In the same year, China banned five MPs – including former Conservative leader Sir Iain Duncan Smith – accusing them of spreading “lies and disinformation”.
As prime minister, Liz Truss was reportedly planning to re-categorise China as a “threat” to the UK.
Rishi Sunak has resisted calls to go that far but in 2022 he said that the “golden era” of relations with China was over and said attempts to build closer ties had been “naïve”.
At its heart the UK’s recent policy towards China has been based on a changing perception of the balance between the UK’s economic interests and its security concerns.
At times the UK has sought business opportunities in China and Chinese investment in the UK, welcoming Chinese participation in even sensitive sectors such as civil nuclear power stations.
But ties have been strained as China has taken an increasingly authoritarian turn under Xi Jinping’s leadership.
The move now, under Mr Sunak’s premiership towards new engagement, may be driven by a pragmatic, business-led policy, but it has come under criticism from some prominent MPs in the Conservative Party who have warned the UK should be moving to reduce the risks associated with allowing China influence in parts of the UK economy.
Speaking in London, Mr Sunak declined to say whether he would have talks with President Xi at the G20 summit in Delhi next month, but said it was “sensible” to discuss areas where there was “common ground” such as climate change, global health and economic stability.
Mr Cleverly’s visit comes as the Commons Foreign Affairs Committee criticised the government’s approach to China in a new report on UK policy in the Indo-Pacific.
The report describes the activities of the Chinese Communist Party as “a threat to the UK and its interests”.
It raises concerns that the government’s strategy on China is classified and therefore not available to senior ministers – it says this has led to incoherence and calls for an unclassified version of its China strategy to be published to provide guidance to the public and private sectors.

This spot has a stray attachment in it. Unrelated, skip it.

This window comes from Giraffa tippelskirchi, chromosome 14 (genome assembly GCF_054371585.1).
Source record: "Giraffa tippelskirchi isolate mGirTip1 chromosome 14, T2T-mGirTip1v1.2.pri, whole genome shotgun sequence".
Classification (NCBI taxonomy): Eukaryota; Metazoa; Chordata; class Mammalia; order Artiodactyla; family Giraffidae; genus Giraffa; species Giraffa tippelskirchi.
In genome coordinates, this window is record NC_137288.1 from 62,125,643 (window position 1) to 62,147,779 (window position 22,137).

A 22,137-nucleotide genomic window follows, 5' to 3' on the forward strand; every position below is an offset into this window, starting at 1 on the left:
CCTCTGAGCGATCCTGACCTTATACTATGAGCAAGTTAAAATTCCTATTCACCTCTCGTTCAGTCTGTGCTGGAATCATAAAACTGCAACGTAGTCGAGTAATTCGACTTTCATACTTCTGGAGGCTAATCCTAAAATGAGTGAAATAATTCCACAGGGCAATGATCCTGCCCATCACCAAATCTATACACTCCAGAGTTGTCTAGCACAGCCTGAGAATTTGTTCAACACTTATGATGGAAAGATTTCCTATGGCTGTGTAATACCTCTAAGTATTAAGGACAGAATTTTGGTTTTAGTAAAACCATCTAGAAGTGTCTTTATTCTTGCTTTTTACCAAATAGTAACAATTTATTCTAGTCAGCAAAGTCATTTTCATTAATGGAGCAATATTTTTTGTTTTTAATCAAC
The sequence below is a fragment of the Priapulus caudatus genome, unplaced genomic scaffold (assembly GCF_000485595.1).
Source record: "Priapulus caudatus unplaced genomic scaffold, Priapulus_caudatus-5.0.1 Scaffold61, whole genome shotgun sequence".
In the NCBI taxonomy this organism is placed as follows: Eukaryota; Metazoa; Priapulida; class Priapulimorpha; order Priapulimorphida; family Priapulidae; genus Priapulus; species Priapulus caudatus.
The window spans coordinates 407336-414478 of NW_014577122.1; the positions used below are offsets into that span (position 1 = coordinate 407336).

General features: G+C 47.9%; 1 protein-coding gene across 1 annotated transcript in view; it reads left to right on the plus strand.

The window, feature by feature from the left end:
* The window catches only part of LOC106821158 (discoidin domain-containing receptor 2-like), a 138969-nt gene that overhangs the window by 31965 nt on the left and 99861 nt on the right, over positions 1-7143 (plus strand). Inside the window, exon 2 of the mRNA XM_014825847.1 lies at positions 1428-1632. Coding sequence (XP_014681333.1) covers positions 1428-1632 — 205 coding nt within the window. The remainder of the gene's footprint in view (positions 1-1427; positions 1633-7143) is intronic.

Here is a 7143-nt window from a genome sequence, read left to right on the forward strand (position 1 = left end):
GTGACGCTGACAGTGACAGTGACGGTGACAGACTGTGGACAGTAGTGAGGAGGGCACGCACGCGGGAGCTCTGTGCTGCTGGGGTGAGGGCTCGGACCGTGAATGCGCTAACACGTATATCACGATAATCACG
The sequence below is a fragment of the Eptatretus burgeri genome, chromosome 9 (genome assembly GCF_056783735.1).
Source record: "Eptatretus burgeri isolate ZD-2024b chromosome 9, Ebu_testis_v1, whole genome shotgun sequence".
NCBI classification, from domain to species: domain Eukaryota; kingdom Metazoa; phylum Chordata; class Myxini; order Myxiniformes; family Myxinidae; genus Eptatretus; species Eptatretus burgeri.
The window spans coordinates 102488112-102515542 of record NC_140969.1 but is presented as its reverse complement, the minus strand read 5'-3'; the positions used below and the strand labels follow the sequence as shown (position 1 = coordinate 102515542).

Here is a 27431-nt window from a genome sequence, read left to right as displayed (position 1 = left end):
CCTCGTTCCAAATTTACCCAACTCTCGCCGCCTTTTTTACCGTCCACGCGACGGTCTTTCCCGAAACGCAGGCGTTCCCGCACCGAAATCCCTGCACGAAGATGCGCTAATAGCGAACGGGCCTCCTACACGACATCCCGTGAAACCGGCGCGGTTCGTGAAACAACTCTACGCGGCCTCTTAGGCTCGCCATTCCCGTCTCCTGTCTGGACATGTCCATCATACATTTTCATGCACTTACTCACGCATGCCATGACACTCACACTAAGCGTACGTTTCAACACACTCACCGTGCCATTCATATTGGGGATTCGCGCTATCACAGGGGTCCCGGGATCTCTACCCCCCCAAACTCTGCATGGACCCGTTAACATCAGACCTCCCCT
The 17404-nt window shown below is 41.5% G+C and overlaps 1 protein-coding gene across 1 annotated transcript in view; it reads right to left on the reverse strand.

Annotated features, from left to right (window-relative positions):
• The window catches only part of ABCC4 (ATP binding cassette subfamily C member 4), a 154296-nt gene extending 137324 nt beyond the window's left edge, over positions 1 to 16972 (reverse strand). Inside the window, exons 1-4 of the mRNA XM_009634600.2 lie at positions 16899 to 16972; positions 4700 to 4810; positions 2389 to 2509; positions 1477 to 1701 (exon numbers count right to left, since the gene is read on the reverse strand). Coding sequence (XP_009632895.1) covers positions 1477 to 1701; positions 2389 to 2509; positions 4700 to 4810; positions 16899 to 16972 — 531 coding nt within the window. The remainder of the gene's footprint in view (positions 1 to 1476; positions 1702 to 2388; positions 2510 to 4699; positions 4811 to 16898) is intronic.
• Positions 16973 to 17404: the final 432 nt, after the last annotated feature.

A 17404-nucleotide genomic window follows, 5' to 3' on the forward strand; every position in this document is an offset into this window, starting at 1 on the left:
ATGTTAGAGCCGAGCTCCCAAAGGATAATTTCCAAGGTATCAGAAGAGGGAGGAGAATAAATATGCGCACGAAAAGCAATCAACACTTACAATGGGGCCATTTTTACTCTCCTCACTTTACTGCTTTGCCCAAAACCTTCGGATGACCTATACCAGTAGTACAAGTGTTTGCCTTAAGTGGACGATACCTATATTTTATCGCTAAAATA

The committee also argues that all relevant ministers should be briefed on the higher classification version of the strategy.
The committee’s Conservative chairwoman, Alicia Kearns, said: “The confidential, elusive China strategy is buried deep in Whitehall, kept hidden even from senior ministers across government.
“How can those implementing policy – and making laws – do so without an understanding of the overall strategy?”
Asked on Tuesday if Mr Cleverly should be visiting Beijing, she told the BBC: “It is more important that we are in the room with them in stark disagreement, rather than cutting off relations.”
However, former Conservative party leader and minister Sir Iain said the visit was the latest stage of “Project Kowtow”.
He told the PA news agency the UK position “smells terribly of appeasement”.
“It’s like we want more business, therefore we don’t want to upset the Chinese too much,” he said.
“What we end up with is that they think we are just too weak.”
Labour’s shadow foreign secretary David Lammy accused the Conservative government of more than a decade of “division, inconsistency and complacency towards China”.
He said the government needed to secure “tangible diplomatic wins” including an end to Chinese sanctions on British parliamentarians.